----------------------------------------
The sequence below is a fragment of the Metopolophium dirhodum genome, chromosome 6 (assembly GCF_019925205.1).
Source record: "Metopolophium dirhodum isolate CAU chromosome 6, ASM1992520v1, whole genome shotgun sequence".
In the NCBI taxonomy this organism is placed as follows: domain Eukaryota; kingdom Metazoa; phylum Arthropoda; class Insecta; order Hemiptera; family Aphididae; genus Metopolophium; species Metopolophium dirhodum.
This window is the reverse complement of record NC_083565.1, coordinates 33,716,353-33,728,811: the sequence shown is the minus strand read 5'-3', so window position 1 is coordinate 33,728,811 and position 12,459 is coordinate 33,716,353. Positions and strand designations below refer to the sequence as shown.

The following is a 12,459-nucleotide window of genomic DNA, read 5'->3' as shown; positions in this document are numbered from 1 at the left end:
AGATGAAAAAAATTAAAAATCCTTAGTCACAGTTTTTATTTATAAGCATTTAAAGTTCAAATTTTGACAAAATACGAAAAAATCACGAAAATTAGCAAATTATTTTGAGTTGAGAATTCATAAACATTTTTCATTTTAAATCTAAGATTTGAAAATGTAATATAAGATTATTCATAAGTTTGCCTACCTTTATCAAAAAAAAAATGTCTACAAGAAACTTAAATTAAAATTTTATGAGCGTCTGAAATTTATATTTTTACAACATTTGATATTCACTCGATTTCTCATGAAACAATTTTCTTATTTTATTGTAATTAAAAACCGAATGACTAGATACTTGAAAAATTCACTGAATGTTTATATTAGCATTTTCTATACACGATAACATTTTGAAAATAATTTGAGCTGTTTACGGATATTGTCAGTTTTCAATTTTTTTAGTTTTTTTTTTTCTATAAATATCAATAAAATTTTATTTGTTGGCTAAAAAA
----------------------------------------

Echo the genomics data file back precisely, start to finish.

The sequence below is a fragment of the Metopolophium dirhodum genome, chromosome 6 (assembly GCF_019925205.1).
Source record: "Metopolophium dirhodum isolate CAU chromosome 6, ASM1992520v1, whole genome shotgun sequence".
In the NCBI taxonomy this organism is placed as follows: domain Eukaryota; kingdom Metazoa; phylum Arthropoda; class Insecta; order Hemiptera; family Aphididae; genus Metopolophium; species Metopolophium dirhodum.
This window is the reverse complement of record NC_083565.1, coordinates 33,716,353-33,728,811: the sequence shown is the minus strand read 5'-3', so window position 1 is coordinate 33,728,811 and position 12,459 is coordinate 33,716,353. Positions and strand designations below refer to the sequence as shown.

The following is a 12,459-nucleotide window of genomic DNA, read 5'->3' as shown; positions in this document are numbered from 1 at the left end:
AGATGAAAAAAATTAAAAATCCTTAGTCACAGTTTTTATTTATAAGCATTTAAAGTTCAAATTTTGACAAAATACGAAAAAATCACGAAAATTAGCAAATTATTTTGAGTTGAGAATTCATAAACATTTTTCATTTTAAATCTAAGATTTGAAAATGTAATATAAGATTATTCATAAGTTTGCCTACCTTTATCAAAAAAAAAATGTCTACAAGAAACTTAAATTAAAATTTTATGAGCGTCTGAAATTTATATTTTTACAACATTTGATATTCACTCGATTTCTCATGAAACAATTTTCTTATTTTATTGTAATTAAAAACCGAATGACTAGATACTTGAAAAATTCACTGAATGTTTATATTAGCATTTTCTATACACGATAACATTTTGAAAATAATTTGAGCTGTTTACGGATATTGTCAGTTTTCAATTTTTTTAGTTTTTTTTTTTCTATAAATATCAATAAAATTTTATTTGTTGGCTAAAAAA